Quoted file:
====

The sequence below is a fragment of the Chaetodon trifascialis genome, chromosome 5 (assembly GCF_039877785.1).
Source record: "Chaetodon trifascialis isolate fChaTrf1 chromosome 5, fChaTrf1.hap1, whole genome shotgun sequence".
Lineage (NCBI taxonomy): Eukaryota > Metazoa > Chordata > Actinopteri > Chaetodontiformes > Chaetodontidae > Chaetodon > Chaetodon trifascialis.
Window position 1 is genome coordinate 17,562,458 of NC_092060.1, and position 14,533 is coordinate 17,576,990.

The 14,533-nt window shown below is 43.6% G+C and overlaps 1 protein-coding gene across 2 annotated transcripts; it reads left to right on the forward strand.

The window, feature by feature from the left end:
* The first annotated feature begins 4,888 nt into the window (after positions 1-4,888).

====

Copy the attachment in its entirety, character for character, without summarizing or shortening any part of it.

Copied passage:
The sequence below is a fragment of the Chaetodon trifascialis genome, chromosome 5 (assembly GCF_039877785.1).
Source record: "Chaetodon trifascialis isolate fChaTrf1 chromosome 5, fChaTrf1.hap1, whole genome shotgun sequence".
Lineage (NCBI taxonomy): Eukaryota > Metazoa > Chordata > Actinopteri > Chaetodontiformes > Chaetodontidae > Chaetodon > Chaetodon trifascialis.
Window position 1 is genome coordinate 17,562,458 of NC_092060.1, and position 14,533 is coordinate 17,576,990.

The 14,533-nt window shown below is 43.6% G+C and overlaps 1 protein-coding gene across 2 annotated transcripts; it reads left to right on the forward strand.

The window, feature by feature from the left end:
* The first annotated feature begins 4,888 nt into the window (after positions 1-4,888).